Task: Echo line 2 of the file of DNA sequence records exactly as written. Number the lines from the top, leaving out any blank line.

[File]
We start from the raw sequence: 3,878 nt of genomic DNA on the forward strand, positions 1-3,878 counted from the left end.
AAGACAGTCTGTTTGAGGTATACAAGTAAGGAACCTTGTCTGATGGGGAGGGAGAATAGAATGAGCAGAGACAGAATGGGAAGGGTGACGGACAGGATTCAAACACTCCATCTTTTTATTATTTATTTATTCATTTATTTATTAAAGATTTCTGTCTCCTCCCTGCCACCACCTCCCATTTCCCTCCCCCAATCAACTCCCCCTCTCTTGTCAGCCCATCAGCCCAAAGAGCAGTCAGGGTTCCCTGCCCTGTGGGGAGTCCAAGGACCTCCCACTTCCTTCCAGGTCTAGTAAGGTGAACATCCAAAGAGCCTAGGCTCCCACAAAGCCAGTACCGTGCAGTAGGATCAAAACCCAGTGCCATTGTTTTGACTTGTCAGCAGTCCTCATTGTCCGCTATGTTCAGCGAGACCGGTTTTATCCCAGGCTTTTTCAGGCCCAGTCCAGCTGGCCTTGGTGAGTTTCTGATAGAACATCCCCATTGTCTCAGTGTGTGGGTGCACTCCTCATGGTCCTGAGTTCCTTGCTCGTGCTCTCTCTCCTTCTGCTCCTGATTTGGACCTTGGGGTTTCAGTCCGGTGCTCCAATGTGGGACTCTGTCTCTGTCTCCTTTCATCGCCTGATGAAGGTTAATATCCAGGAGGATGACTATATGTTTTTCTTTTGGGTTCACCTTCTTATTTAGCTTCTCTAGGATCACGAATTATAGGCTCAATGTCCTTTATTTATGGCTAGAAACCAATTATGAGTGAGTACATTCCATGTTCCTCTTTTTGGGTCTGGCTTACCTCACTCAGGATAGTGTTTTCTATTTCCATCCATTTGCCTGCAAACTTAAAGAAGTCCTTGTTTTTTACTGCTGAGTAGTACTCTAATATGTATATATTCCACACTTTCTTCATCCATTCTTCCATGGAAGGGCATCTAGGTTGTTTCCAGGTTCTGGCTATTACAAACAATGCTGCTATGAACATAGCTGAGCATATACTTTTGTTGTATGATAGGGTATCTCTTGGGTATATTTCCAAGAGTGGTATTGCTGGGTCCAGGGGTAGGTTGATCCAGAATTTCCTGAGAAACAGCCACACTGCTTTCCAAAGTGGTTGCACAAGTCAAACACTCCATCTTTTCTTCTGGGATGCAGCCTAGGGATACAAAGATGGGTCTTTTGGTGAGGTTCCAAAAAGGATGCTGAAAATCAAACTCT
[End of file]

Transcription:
AAGACAGTCTGTTTGAGGTATACAAGTAAGGAACCTTGTCTGATGGGGAGGGAGAATAGAATGAGCAGAGACAGAATGGGAAGGGTGACGGACAGGATTCAAACACTCCATCTTTTTATTATTTATTTATTCATTTATTTATTAAAGATTTCTGTCTCCTCCCTGCCACCACCTCCCATTTCCCTCCCCCAATCAACTCCCCCTCTCTTGTCAGCCCATCAGCCCAAAGAGCAGTCAGGGTTCCCTGCCCTGTGGGGAGTCCAAGGACCTCCCACTTCCTTCCAGGTCTAGTAAGGTGAACATCCAAAGAGCCTAGGCTCCCACAAAGCCAGTACCGTGCAGTAGGATCAAAACCCAGTGCCATTGTTTTGACTTGTCAGCAGTCCTCATTGTCCGCTATGTTCAGCGAGACCGGTTTTATCCCAGGCTTTTTCAGGCCCAGTCCAGCTGGCCTTGGTGAGTTTCTGATAGAACATCCCCATTGTCTCAGTGTGTGGGTGCACTCCTCATGGTCCTGAGTTCCTTGCTCGTGCTCTCTCTCCTTCTGCTCCTGATTTGGACCTTGGGGTTTCAGTCCGGTGCTCCAATGTGGGACTCTGTCTCTGTCTCCTTTCATCGCCTGATGAAGGTTAATATCCAGGAGGATGACTATATGTTTTTCTTTTGGGTTCACCTTCTTATTTAGCTTCTCTAGGATCACGAATTATAGGCTCAATGTCCTTTATTTATGGCTAGAAACCAATTATGAGTGAGTACATTCCATGTTCCTCTTTTTGGGTCTGGCTTACCTCACTCAGGATAGTGTTTTCTATTTCCATCCATTTGCCTGCAAACTTAAAGAAGTCCTTGTTTTTTACTGCTGAGTAGTACTCTAATATGTATATATTCCACACTTTCTTCATCCATTCTTCCATGGAAGGGCATCTAGGTTGTTTCCAGGTTCTGGCTATTACAAACAATGCTGCTATGAACATAGCTGAGCATATACTTTTGTTGTATGATAGGGTATCTCTTGGGTATATTTCCAAGAGTGGTATTGCTGGGTCCAGGGGTAGGTTGATCCAGAATTTCCTGAGAAACAGCCACACTGCTTTCCAAAGTGGTTGCACAAGTCAAACACTCCATCTTTTCTTCTGGGATGCAGCCTAGGGATACAAAGATGGGTCTTTTGGTGAGGTTCCAAAAAGGATGCTGAAAATCAAACTCT